IDEAS home Printed from https://ideas.repec.org/
MyIDEAS: Log in (now much improved!) to save this article

Exploring the Intensive and Extensive Margins of World Trade

Listed author(s):
  • Gabriel J. Felbermayr
  • Wilhelm Kohler

    ()

World trade evolves at two margins. Where a bilateral trading relationship already exists it may increase through time (intensive margin). But trade may also increase if a trading bilateral relationship is newly established between countries that have not traded with each other in the past (extensive margin). We provide an empirical dissection of post-World War II growth in manufacturing world trade along these two margins. We propose a “corner-solutions version” of the gravity model to explain movements on both margins. A Tobit estimation of this model resolves the so-called “distance puzzle”. It also finds more convincing evidence than recent literature that WTO-membership enhances trade.

(This abstract was borrowed from another version of this item.)

If you experience problems downloading a file, check if you have the proper application to view it first. In case of further problems read the IDEAS help page. Note that these files are not on the IDEAS site. Please be patient as the files may be large.

File URL: http://hdl.handle.net/10.1007/s10290-006-0087-3
Download Restriction: Access to full text is restricted to subscribers.

As the access to this document is restricted, you may want to look for a different version under "Related research" (further below) or search for a different version of it.

Article provided by Springer & Institut für Weltwirtschaft (Kiel Institute for the World Economy) in its journal Review of World Economics.

Volume (Year): 142 (2006)
Issue (Month): 4 (December)
Pages: 642-674

as
in new window

Handle: RePEc:spr:weltar:v:142:y:2006:i:4:p:642-674
DOI: 10.1007/s10290-006-0087-3
Contact details of provider: Web page: http://www.springer.com

Postal:

Kiellinie 66, D-24105 Kiel

Phone: +49 431 8814-1
Fax: +49 431 8814528
Web page: https://www.ifw-kiel.de/
Email:


More information through EDIRC

Order Information: Web: http://www.springer.com/economics/international+economics/journal/10290/PS2

References listed on IDEAS
Please report citation or reference errors to , or , if you are the registered author of the cited work, log in to your RePEc Author Service profile, click on "citations" and make appropriate adjustments.:

as
in new window

  1. Andrew B. Bernard & J. Bradford Jensen & Peter K. Schott, 2003. "Falling Trade Costs, Heterogeneous Firms, and Industry Dynamics," Working Paper Series WP03-4, Peterson Institute for International Economics.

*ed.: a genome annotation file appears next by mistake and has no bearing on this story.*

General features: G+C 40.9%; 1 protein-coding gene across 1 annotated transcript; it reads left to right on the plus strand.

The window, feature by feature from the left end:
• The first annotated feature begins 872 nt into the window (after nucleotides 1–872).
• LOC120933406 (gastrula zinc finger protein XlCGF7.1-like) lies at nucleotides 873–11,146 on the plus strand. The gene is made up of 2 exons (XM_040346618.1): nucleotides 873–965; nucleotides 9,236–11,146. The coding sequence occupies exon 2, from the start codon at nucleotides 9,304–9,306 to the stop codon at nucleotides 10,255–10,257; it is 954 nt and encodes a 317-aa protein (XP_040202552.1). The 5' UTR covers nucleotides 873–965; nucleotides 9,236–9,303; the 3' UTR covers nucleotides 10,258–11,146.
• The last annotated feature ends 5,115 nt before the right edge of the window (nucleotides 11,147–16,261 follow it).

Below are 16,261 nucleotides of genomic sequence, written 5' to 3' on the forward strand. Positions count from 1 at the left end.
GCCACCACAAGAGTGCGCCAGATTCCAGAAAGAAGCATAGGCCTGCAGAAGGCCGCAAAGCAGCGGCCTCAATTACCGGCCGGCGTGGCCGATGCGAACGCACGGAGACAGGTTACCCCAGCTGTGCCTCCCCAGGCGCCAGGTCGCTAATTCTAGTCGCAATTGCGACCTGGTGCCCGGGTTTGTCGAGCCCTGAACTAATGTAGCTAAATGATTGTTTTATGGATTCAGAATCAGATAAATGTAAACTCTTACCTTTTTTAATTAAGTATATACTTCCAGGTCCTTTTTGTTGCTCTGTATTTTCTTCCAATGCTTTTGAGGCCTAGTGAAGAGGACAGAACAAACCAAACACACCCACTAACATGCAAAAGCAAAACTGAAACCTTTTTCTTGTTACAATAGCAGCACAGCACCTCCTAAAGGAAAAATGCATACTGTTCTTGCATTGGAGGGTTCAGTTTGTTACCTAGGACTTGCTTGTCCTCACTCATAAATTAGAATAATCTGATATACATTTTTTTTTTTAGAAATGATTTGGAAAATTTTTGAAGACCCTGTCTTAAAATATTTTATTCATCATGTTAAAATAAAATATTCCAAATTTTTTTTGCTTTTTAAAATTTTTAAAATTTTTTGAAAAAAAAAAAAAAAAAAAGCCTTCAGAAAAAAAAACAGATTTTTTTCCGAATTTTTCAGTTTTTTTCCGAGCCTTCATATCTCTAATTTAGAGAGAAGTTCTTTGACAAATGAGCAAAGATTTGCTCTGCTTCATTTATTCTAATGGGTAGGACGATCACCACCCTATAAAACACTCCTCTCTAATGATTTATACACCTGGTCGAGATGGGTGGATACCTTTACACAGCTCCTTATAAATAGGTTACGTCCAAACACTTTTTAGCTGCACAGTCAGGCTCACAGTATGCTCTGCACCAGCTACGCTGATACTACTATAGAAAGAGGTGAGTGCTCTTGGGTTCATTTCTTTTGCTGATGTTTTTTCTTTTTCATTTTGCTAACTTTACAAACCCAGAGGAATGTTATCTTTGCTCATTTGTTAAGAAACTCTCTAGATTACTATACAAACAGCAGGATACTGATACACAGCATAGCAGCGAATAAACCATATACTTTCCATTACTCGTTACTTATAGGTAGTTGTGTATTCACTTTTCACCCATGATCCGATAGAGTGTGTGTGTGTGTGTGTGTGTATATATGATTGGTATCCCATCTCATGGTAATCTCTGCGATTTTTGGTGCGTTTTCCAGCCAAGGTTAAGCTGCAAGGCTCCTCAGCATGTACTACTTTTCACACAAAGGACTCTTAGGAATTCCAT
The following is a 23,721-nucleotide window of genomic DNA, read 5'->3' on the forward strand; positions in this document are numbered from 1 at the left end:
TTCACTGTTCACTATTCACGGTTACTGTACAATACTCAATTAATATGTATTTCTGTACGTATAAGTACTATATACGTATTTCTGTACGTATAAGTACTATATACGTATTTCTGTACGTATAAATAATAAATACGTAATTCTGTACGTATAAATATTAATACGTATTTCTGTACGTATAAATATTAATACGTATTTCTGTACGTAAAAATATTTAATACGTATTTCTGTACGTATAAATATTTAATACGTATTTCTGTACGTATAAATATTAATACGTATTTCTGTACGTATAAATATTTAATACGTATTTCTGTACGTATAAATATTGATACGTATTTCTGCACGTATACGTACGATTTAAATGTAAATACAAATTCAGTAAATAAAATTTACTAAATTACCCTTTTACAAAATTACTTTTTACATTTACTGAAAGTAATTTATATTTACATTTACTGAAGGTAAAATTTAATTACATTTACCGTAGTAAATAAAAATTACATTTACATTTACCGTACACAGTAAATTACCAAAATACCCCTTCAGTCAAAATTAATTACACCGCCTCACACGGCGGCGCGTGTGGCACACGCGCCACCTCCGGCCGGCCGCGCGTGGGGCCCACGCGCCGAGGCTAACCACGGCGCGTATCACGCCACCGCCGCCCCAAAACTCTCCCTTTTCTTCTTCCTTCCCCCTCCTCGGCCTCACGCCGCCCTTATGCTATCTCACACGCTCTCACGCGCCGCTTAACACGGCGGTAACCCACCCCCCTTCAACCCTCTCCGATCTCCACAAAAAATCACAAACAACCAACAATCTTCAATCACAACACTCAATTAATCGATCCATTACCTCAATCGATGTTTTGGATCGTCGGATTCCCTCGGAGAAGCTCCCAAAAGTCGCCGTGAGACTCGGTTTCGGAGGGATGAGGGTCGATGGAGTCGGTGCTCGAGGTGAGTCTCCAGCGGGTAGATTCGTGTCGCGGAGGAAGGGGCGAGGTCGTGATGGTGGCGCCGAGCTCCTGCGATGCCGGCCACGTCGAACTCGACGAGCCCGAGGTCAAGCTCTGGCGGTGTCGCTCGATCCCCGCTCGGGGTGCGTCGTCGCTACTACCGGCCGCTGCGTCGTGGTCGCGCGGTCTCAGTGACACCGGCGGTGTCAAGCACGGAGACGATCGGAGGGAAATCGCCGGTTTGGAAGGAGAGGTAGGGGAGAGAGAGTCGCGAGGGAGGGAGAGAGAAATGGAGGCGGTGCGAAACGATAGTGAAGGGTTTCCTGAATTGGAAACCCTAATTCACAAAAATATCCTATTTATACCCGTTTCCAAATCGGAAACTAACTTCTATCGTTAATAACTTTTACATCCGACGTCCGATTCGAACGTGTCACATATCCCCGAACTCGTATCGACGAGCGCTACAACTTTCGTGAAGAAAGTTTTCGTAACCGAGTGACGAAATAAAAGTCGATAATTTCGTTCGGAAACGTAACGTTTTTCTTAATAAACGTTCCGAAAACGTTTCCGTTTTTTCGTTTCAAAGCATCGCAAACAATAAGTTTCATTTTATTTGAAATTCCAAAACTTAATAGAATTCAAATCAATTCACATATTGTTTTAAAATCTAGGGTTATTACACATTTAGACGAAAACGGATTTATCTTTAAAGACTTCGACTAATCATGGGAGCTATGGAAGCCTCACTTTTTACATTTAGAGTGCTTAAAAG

2. Simon J. Evenett & Wolfgang Keller, 2002. "On Theories Explaining the Success of the Gravity Equation," Journal of Political Economy, University of Chicago Press, vol. 110(2), pages 281-316, April.
  3. James E. Anderson & Eric van Wincoop, 2004. "Trade Costs," NBER Working Papers 10480, National Bureau of Economic Research, Inc.
  4. Leamer, Edward E. & Levinsohn, James, 1995. "International trade theory: The evidence," Handbook of International Economics, in: G. M. Grossman & K. Rogoff (ed.), Handbook of International Economics, edition 1, volume 3, chapter 26, pages 1339-1394 Elsevier.
  5. Subramanian, Arvind & Wei, Shang-Jin, 2005. "The WTO Promotes Trade, Strongly But Unevenly," CEPR Discussion Papers 5122, C.E.P.R. Discussion Papers.
  6. Claudia Buch & Jörn Kleinert & Farid Toubal, 2004. "The Distance Puzzle: On the Interpretation of the Distance Coefficient in Gravity Equations," Université Paris1 Panthéon-Sorbonne (Post-Print and Working Papers) hal-00311582, HAL.
  7. Rozanski, Jerzy & Yeats, Alexander, 1994. "On the (in)accuracy of economic observations: An assessment of trends in the reliability of international trade statistics," Journal of Development Economics, Elsevier, vol. 44(1), pages 103-130, June.
  8. Barry Eichengreen & Douglas A. Irwin, 1998. "The Role of History in Bilateral Trade Flows," NBER Chapters, in: The Regionalization of the World Economy, pages 33-62 National Bureau of Economic Research, Inc.
  9. Jeffrey A. Frankel, 1997. "Regional Trading Blocs in the World Economic System," Peterson Institute Press: All Books, Peterson Institute for International Economics, number 72, 03.
  10. Alan V. Deardorff, 1995. "Determinants of Bilateral Trade: Does Gravity Work in a Neoclassical World?," NBER Working Papers 5377, National Bureau of Economic Research, Inc.